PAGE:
Tomorrow, the 21st March, is World Down Syndrome Awareness Day.
21/03 representing the 3rd and extra copy of the 21st chromosome present in all people with Down Syndrome. Most people don’t know that Down Syndrome is named after Dr. John Langdon Down who discovered the pattern between this extra chromosome and it’s characteristics back in 1862! We have come a long way in the 160 years since then but we still have lots to talk about in our continuing quest for long lasting change and inclusion!
Noah is looking forward to tomorrow, a day where we throw on crazy mismatched socks and celebrate uniqueness, diversity and most importantly we create awareness about Down Syndrome. After already celebrating Mum’s birthday and Mother’s Day this month, he figures its about time there was a day all about him! Of course Anna would argue that every day is about him but that’s a topic for another day!!!
Noah is 11 now and in 4th class. Tomorrow, he will stand up in front of the whole school to present 7 slides that he created with a little help on his Chromebook. His presentation is all about Down Syndrome and why we are asking you to wear odd socks for an awareness day. He will talk about what it is, why it’s pretty cool to have Down Syndrome and why it is important to celebrate difference and be kind to each other.
For an 11 year old with a significant speech delay, this is a pretty awesome undertaking!! I could not be prouder of the young man he has become and how he knocks down boundaries and overshoots expectations every day. I’m so proud of how he educates the people around him just by being himself and being confident in his own skin. He can be shy and self aware like the rest of us but he doesn’t have the same inhibitions that many of us have about our shortcomings. He has learned to adapt to situations, he will help you to understand him if you struggle and he has an exceptional skill of turning potentially uncomfortable situations of miscommunication into well timed comedy!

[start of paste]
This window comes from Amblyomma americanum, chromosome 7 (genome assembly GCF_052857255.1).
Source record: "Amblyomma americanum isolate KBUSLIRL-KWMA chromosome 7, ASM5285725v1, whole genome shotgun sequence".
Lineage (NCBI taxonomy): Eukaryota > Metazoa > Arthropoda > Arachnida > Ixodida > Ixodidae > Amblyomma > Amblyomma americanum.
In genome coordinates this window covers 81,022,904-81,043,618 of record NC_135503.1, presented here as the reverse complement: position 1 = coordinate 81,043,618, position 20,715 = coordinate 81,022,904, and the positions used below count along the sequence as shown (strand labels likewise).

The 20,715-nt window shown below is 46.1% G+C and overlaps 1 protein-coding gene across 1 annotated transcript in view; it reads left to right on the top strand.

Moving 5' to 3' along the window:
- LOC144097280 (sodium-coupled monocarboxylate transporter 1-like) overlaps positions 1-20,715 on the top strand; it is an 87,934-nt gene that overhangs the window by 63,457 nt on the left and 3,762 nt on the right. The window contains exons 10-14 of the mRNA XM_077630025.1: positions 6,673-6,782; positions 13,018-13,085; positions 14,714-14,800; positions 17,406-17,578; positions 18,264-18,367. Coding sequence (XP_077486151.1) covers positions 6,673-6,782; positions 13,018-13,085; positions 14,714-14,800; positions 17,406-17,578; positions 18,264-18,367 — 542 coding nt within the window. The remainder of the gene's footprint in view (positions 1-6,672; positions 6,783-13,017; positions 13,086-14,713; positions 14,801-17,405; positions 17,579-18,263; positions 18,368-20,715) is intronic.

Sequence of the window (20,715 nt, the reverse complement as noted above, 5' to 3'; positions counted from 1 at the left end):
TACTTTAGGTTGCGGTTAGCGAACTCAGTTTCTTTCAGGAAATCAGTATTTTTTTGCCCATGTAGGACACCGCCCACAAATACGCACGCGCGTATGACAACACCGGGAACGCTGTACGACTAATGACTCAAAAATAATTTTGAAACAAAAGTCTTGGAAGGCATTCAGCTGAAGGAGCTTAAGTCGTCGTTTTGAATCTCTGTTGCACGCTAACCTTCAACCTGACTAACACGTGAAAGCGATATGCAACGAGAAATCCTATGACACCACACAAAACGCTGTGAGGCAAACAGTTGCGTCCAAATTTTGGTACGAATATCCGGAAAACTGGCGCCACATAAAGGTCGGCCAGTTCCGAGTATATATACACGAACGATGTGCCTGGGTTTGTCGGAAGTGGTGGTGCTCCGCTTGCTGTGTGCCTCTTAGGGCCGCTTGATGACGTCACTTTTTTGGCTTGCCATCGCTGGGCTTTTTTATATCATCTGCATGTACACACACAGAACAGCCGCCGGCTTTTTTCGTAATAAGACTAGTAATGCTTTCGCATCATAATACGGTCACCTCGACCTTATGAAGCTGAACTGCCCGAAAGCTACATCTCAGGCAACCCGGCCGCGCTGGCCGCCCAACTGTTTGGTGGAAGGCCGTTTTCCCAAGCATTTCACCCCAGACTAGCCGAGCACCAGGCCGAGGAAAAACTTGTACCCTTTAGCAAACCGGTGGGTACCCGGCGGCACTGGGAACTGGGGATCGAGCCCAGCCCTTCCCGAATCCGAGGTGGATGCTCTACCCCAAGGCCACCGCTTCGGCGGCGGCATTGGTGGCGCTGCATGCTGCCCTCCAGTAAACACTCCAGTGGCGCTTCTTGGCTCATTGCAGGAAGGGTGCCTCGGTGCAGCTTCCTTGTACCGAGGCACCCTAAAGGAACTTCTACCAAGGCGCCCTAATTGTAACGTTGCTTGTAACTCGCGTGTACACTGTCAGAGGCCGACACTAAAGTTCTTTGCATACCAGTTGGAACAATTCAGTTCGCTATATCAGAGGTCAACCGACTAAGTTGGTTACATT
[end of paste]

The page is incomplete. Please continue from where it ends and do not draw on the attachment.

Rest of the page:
As we prepared his presentation for tomorrow, I asked him what is good about having Down Syndrome. His first answer was that he gets less homework which made me laugh out loud but he also added that he likes “being different and interesting”. Myself and his Dad have put years in to trying to be different and interesting and here we are, it comes naturally to Noah!!!
Tomorrow is about driving awareness in our community about Down Syndrome and inclusion. In many ways we are making huge progress in terms of diversity and inclusion. We see Down Syndrome represented in movies, on TV and in advertising campaigns. We see young actors like our own James Martin winning Oscars! You might see somebody with Down Syndrome working in your local shops or cafes. Your children might have a schoolmate with Down Syndrome or maybe somebody in the swimming, tennis, dance or football club. There are people with Down Syndrome graduating school, achieving college degrees and achieving more than ever before.